Coalition calls on Congress to increase funding for the Automated Commercial Environment
A coalition of industry representatives called on Congress Thursday to increase funding for the Customs Service's modernization plan.
President Bush has proposed $130 million for Customs' Automated Commercial Environment for fiscal 2002, a figure that would stretch the implementation of the system across 14 years, industry officials said during meeting with reporters and congressional staff members.
"The $130 million figure is probably insufficient," said Robert Cresanti, senior vice president of government affairs for the Information Technology Association of America, an Arlington, Va.-based industry group.
That kind of piecemeal funding is a "recipe for failure," said Sam Banks, chief customs officer for Arzoon.com Inc., San Mateo, Calif., and a former acting Customs commissioner. If ACE is going to be implemented, it should be implemented efficiently and effectively, he said, and it needs to be funded across a five-year time frame.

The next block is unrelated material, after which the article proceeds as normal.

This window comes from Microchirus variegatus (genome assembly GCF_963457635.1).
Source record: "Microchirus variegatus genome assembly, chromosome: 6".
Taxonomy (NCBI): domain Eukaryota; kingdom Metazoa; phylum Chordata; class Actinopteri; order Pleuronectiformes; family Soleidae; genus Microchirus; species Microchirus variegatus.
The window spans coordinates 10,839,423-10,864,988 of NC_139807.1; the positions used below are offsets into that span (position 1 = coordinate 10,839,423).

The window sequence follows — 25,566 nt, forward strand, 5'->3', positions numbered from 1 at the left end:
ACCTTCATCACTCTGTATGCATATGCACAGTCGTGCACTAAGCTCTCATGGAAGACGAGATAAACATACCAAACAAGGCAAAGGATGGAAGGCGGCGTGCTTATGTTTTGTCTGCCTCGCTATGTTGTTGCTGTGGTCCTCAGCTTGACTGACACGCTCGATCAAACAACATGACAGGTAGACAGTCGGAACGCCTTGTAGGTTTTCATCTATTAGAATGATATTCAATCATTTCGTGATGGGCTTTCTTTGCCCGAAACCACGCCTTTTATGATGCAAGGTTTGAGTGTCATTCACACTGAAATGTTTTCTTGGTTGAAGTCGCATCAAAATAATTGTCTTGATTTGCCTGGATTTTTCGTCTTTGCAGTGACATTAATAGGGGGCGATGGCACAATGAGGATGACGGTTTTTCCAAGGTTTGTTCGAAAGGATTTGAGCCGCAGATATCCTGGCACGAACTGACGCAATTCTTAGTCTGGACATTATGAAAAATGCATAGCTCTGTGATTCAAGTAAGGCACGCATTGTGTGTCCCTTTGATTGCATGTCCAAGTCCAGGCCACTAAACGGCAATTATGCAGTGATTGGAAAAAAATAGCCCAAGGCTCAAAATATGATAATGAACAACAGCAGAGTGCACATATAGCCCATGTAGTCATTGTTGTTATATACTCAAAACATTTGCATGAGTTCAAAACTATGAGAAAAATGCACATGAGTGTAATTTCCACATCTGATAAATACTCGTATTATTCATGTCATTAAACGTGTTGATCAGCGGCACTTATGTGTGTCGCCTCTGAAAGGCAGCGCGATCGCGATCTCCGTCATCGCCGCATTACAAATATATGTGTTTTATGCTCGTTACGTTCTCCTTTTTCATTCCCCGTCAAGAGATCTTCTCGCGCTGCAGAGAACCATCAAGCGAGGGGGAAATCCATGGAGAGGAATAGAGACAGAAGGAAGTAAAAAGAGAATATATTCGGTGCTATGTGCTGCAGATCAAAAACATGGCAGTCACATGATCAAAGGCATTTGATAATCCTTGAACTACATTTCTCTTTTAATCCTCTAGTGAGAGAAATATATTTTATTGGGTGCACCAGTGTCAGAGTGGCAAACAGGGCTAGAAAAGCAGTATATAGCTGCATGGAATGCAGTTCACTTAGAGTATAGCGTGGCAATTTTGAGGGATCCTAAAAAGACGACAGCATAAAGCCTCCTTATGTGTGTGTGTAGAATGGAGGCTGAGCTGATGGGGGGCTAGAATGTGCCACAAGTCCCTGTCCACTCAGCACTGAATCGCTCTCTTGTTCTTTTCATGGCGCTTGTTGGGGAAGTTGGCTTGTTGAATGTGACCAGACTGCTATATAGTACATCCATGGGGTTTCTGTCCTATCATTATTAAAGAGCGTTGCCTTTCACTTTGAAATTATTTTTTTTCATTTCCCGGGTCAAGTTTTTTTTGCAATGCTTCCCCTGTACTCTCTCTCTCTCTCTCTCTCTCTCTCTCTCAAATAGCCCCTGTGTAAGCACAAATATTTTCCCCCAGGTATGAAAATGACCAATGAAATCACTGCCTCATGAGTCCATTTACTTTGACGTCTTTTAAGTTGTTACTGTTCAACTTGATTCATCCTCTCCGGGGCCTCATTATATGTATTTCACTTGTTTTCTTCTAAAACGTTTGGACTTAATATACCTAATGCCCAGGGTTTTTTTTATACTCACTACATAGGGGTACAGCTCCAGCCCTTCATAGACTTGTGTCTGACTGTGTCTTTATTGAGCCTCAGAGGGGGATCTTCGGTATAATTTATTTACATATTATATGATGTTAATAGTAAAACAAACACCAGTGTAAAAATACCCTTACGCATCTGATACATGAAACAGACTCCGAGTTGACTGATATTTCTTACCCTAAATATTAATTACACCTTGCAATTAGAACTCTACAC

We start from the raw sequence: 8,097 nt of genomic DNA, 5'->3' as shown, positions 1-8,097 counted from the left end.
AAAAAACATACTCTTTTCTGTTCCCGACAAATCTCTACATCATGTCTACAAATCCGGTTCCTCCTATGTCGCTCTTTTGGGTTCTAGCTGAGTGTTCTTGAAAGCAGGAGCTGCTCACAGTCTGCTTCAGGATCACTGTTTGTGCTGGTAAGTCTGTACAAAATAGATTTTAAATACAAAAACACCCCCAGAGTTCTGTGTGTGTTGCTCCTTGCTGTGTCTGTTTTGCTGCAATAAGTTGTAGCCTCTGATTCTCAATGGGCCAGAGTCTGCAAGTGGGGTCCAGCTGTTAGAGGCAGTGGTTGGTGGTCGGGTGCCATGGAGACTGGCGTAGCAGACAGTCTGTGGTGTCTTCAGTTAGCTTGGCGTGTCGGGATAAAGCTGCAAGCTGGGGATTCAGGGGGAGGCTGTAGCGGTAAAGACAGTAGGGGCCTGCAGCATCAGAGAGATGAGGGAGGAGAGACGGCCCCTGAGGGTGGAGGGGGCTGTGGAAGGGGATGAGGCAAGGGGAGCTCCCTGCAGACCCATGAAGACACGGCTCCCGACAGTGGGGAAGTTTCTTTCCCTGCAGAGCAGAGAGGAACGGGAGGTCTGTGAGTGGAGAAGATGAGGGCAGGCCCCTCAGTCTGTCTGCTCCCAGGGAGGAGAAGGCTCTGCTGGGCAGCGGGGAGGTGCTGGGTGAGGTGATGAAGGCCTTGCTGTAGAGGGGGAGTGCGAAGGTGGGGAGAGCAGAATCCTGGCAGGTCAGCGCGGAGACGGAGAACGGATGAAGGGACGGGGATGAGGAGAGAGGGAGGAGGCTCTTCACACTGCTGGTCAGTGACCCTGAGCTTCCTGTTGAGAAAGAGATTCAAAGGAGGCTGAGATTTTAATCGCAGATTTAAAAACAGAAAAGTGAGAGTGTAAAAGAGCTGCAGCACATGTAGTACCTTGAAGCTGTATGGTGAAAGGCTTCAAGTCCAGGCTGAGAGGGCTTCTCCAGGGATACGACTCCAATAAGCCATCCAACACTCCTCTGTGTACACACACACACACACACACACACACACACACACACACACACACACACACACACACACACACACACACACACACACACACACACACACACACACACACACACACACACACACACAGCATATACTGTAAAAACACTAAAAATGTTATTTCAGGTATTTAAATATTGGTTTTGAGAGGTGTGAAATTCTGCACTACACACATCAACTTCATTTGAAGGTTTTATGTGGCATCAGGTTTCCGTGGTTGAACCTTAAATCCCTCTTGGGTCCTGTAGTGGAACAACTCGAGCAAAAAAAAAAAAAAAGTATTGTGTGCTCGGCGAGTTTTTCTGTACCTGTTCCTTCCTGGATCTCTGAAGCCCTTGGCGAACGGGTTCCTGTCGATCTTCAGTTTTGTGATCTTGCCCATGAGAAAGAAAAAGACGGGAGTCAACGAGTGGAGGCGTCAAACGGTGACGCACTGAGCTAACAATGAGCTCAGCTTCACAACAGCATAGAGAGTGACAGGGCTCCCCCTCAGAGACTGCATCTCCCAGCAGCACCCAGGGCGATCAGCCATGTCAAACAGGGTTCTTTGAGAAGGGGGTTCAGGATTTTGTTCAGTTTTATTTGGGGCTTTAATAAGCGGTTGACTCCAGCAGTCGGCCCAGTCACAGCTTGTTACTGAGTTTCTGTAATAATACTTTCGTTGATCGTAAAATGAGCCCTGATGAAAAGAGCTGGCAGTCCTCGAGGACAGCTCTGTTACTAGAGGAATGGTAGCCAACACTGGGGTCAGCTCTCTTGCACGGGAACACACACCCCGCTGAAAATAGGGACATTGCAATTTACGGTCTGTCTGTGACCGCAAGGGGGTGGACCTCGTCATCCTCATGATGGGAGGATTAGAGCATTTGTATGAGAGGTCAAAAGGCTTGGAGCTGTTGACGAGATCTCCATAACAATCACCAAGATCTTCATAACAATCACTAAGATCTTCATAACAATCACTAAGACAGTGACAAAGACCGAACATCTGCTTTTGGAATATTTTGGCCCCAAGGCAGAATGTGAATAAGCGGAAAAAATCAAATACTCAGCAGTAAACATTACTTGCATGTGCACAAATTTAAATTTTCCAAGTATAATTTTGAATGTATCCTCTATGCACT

The group has launched its lobbying effort just as Customs is in the home stretch of preparations to award the prime contract for ACE. That could happen as soon as next week.
Customs is waiting for approval from the General Accounting Office before it can award the contract. GAO's approval would release the $45 million from fiscal 2001 that would fund the prime contract.
Officials from Caterpillar Inc. and Wal-Mart Stores Inc. were part of the group supporting the Customs modernization.
Caterpillar is able to track parts as they are transported around the world, said Ronald Schoff, manager of customs and export regulations for Caterpillar. "But when they reach the United States and Customs asks for documentation, we have to stop and hit the print button," he said.
The 17-year-old Automated Commercial System is increasingly unable to deal with the requirements of a global economy and has become increasingly susceptible to brownouts, delaying shipments of imported goods at U.S. ports and border crossings.
"Customs is ready for this," Banks said. The agency has a business plan in place and is merely waiting for the necessary approval to begin.
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